Gas exports should help ward off recession
AUSTRALIA’S much-anticipated ramp up in LNG exports is still over the horizon, but the culmination of a $220 billion investment that will see production increase from 20 million tonnes per annum in 2009 to 85MMtpa in 2018, will lift the national economy.
HSBC chief economist – Australia & New Zealand Paul Bloxham said that with the LNG forward sold on long-term contracts to Asia, the ramp up to becoming the world’s largest LNG exporter is pretty much ‘baked in’, and should add contribute a hefty average of around 0.6 percentage points to GDP growth in each of 2015-16, 2016-17 and 2017-18 .
“It is hard to get the overall economy to look too weak with that sort of positive contribution,” he said.
“This is an important story that puts Australia in a different position to many other nations when it comes to trade.
“Although global trade remains weak, the ramp up in LNG production will almost certainly see Australia’s export volumes grow strongly over the next 2-3 years. This is in addition to the pick-up in exports of tourism and education services that is currently being supported by the lower Australian dollar.”
Only one of the LNG projects is now complete and moving into production, but all of the projects are expected to move into the production phase over the next few years as the developments grind on, delays and all.
But they will deliver into a market that is not as good as anticipated when the projects were sanctioned.
Bloxham said if the Asian economy weakens more than expected it won’t affect volumes, but will push down gas prices, although it is the sheer scale of volumes that will drive GDP growth.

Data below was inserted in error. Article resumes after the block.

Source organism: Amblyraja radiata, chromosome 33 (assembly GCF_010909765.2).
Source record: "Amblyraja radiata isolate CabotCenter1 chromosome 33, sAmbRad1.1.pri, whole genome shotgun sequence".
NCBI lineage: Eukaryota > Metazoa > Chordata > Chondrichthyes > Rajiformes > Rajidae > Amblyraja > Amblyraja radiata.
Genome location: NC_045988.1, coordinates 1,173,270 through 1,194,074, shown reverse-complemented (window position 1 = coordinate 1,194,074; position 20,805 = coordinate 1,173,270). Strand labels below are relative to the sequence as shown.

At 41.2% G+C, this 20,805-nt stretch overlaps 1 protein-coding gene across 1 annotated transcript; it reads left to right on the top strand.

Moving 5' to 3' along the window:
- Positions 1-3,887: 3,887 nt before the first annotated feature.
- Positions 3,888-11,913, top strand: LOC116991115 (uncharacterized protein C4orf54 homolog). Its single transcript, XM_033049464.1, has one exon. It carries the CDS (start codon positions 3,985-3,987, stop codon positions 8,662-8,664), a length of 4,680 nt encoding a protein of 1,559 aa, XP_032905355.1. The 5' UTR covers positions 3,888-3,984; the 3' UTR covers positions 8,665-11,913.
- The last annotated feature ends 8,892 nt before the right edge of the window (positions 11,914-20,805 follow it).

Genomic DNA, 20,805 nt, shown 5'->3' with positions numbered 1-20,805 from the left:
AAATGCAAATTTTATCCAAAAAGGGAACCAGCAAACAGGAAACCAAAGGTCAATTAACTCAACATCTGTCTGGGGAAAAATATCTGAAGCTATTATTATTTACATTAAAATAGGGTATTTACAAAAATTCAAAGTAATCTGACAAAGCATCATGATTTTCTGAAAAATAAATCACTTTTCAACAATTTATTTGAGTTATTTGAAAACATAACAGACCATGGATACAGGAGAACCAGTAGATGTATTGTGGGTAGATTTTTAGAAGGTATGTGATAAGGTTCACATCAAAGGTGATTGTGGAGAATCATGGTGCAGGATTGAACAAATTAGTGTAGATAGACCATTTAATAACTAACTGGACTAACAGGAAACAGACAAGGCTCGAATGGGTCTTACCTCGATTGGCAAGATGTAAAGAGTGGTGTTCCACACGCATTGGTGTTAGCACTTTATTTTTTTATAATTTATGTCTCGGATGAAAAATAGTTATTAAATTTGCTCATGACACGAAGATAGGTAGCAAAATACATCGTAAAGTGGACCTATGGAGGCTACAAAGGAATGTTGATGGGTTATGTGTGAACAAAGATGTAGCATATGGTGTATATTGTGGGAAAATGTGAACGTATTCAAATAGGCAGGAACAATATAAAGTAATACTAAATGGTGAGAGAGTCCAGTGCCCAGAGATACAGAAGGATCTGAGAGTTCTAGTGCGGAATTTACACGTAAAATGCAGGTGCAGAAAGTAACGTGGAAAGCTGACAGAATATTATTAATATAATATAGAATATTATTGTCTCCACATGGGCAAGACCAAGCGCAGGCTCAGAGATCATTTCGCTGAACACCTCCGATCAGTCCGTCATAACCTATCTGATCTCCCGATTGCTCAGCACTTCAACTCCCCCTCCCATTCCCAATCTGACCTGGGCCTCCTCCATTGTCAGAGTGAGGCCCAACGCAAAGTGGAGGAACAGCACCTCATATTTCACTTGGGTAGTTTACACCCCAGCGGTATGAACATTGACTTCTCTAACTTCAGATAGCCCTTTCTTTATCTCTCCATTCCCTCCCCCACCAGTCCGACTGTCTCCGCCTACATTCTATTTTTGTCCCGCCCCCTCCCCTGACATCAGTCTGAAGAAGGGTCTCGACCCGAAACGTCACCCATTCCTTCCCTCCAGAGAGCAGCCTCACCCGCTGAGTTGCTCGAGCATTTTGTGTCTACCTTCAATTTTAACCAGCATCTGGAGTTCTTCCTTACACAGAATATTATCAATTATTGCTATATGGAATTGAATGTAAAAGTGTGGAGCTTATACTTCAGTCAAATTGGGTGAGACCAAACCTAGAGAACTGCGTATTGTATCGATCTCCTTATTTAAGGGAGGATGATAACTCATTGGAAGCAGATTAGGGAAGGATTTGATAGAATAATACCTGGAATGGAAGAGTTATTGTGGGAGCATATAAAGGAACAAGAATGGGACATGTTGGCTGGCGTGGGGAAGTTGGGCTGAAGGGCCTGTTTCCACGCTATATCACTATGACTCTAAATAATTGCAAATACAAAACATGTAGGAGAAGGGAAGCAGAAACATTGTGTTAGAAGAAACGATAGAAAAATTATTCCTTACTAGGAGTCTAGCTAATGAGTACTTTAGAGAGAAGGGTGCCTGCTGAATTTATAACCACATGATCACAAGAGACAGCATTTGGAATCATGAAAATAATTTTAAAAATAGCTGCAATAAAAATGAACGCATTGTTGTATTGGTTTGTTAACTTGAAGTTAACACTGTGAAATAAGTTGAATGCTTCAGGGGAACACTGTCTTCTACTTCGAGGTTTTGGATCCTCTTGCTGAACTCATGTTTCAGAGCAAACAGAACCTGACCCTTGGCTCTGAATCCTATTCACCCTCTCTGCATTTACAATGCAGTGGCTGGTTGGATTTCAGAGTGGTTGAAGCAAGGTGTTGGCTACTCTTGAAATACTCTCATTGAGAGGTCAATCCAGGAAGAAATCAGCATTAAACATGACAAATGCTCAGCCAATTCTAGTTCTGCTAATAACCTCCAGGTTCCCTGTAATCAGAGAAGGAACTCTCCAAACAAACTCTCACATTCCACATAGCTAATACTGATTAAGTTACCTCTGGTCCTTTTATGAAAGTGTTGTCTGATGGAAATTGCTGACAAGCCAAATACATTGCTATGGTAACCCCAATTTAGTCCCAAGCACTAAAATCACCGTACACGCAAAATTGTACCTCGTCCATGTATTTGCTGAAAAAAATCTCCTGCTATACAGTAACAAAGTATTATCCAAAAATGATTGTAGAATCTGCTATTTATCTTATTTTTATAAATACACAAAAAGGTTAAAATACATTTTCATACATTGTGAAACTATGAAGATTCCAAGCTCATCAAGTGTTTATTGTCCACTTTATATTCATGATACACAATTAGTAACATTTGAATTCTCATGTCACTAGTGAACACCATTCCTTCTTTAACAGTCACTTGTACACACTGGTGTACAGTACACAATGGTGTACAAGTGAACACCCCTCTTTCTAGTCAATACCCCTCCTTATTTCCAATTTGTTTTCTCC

State royalties are volume based.
“Although there is considerable uncertainty about the pricing formulas that have been used in the forward-contracts, most of them have been benchmarked to the oil price,” he said.
“The sharp fall in oil prices since mid-2014 is therefore likely to limit the short-term profitability of many of the projects. Reduced profitability of the projects would weigh on corporate and state tax revenues. That is, GDP growth would still be supported, but local income growth could be weaker.”
He said the capital invested in these intensive projects with huge fixed costs means reducing gas production is not the answer, and only weighs even more heavily on profitability, however the projects are built with 30-50 year time scales, so at some point, the plants will be profitable
“From Australia’s perspective it is also worth noting that these projects are almost entirely owned and run by global multi-nationals. Although Australia’s economy may therefore not have benefited from all of the upside from these projects, it should also only be expected to suffer from part of any downside,” he said.
Bloxham also talked down a risk of an Australian recession with the end of the resources boom because of the current upswing in the housing and services sectors, supported by low interest rates and recent falls in the Australian dollar.
“The expected ramp up in LNG exports is another important element in the story that should not be forgotten,” he said.
Regionally, there is still come expectation that Asian demand for new LNG will double over the next five years, unfortunately, that market is being targeted by Australia, US, Canada and Mozambique.